Chrissy Philp MA CAA History of Astrology Prize Winning Essay
By Jessica Heim
I was asked to write a short article for the Sophia Centre newsletter, talking a bit about my thoughts and experience writing my essay for the History of Astrology module. In July I learned I'd won the Chrissy Philp MA Cultural Astronomy and Astrology History of Astrology prize. So here is a brief overview of my paper and some insights into my choice of topic.
This essay was titled, 'The Astrological Reforms of Marsilio Ficino and Johannes Kepler.' Though a Catholic priest, Ficino (1433 - 1499) was fascinated with ideas in the works of Plato and the Neo-Platonists. His translation of the works of such authors into Latin was of pivotal importance in the development of Renaissance thought. Also a physician, Ficino was interested in the application of astrological and musical ideas from the Greeks to the healing of body and soul.
Andrea Di Piero Ferrucci, Marsilio Ficino, sculpture, 1521, Cathedral of S. Maria del Fiore, Florence, Italy. Image: Wikimedia Commons
In On Obtaining Life from the Heavens, Ficino observes the importance of utilizing astrological influences when making medicines. He notes, 'For I have found by long and repeated experience that medicines of this kind are as different from other medicines made without astrological election as wine is from water.'  Ficino's use of rituals for healing involving specific combinations of appropriate music and celestial influences can be seen as a form of sympathetic magic, in which, via sympathetic resonance with these influences, healing can take place. Thus Ficino's goals in his astrological reforms were to better understand and work with the influences of the heavenly bodies in order to improve the health and well-being of individuals down here on earth.
Johannes Kepler, (1571 - 1630), also a devout Christian, similarly believed that astrology needed improvements, but Kepler's reforms were more extreme, as he sought to radically alter the entire format for understanding celestial influences. As he described it, his goal was to 'throw away the nonsense and keep the hard kernel.'  This meant to cease the study of the zodiac and houses, and instead, focus upon aspects and other geometrical components of astrology. In addition to the aspects already in use, Kepler added three new ones: the quintile of 72 degrees, the biquintile of 36 degrees, and the sesquiquadrature of 135 degrees. Geometry was of paramount importance in Kepler's understanding of the influences of the heavenly bodies upon earth. Unlike Ficino, Kepler's primary astrological interests were not of the application of astrology to the individual so much as its use in the management of the state. Rulers would be wise to understand the astrological influences upon their subjects, as, if the influences might aggravate unrest, the rulers could take action. Kepler describes such a solution: 'let the causes exasperating people's dispositions be taken quickly away, or by the introduction of some new deterrent, let their minds be changed.'  So for Kepler, the goal of his astrological reforms was to improve astrology's predictive ability, so then action could be taken to maintain peace and order.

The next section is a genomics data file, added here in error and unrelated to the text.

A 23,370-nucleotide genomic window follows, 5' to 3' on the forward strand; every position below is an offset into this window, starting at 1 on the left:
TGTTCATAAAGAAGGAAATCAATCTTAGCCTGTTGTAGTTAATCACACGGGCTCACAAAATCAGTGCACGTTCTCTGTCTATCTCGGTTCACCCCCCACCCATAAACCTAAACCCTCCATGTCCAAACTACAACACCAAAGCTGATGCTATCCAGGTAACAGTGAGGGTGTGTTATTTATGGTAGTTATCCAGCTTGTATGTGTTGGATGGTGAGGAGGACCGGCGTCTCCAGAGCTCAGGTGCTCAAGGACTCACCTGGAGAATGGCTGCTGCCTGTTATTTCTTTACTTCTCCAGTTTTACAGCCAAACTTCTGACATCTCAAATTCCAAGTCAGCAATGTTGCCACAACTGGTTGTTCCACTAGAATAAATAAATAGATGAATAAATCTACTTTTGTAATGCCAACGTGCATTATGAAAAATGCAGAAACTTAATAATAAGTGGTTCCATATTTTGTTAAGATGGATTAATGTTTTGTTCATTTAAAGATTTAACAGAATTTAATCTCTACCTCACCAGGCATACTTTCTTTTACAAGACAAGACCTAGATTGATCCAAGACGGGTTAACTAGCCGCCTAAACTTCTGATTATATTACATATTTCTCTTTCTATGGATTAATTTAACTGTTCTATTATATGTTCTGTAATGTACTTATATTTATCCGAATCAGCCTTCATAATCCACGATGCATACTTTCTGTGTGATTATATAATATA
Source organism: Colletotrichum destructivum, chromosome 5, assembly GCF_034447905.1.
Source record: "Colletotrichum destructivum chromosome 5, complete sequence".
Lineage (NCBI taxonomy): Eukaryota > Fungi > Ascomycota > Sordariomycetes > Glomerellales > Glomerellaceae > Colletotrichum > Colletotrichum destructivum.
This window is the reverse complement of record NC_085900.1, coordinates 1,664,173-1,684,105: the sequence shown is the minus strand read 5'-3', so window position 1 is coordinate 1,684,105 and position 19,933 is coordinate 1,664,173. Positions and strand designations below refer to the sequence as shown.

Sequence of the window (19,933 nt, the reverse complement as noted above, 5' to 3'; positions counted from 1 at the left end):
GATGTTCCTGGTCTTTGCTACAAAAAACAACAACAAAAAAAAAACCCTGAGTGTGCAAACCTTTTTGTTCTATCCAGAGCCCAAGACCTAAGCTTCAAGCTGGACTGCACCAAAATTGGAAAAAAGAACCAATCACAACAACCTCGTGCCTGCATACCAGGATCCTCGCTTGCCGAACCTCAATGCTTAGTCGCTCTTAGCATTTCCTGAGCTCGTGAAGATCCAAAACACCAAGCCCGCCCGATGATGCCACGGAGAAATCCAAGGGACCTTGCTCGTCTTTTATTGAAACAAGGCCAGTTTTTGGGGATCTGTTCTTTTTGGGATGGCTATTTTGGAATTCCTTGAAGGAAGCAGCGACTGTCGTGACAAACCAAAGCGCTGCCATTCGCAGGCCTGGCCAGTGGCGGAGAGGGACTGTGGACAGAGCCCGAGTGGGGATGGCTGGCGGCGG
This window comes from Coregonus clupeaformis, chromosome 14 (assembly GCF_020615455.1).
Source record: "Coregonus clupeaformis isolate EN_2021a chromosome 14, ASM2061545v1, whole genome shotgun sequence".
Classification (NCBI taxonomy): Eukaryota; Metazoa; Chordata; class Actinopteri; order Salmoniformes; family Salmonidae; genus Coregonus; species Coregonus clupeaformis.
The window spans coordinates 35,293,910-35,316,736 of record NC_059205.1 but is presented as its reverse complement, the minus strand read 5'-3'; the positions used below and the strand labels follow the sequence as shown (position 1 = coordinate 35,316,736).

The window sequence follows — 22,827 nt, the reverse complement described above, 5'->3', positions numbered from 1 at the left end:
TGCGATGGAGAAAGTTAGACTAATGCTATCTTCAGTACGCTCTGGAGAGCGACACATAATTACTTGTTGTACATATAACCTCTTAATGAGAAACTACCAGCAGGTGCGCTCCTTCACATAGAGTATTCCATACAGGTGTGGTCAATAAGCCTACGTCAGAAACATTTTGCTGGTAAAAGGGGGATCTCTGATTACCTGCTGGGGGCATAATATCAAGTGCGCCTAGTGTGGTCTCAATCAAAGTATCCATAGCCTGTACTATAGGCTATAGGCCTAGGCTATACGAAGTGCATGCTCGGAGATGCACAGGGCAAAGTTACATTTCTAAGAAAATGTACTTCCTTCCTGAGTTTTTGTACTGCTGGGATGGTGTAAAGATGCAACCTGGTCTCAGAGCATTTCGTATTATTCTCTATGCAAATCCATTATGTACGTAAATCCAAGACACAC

Unknown artist, Johannes Kepler, copy of a lost original painting from 1610, Kremsmünster Abbey, Krems, Germany. Image: European Space Agency.
Though they had differing approaches to their astrological reforms, there were commonalities in Ficino and Kepler's attitudes toward astrology. Both men saw that as a result of their reforms, greater insight into the mind of the Creator (as a result of a better understanding his universe) was possible. Similarly, both men believed that, though the planets certainly influenced humans, particular consequences were not necessarily inevitable, as if people clearly understood the astrological implications of the motions of these bodies, they could then take action to counter any undesirable effects. Though the means by which they sought to respond to celestial influences differed, both Ficino and Kepler believed that by reforming astrology, people's lives could be improved.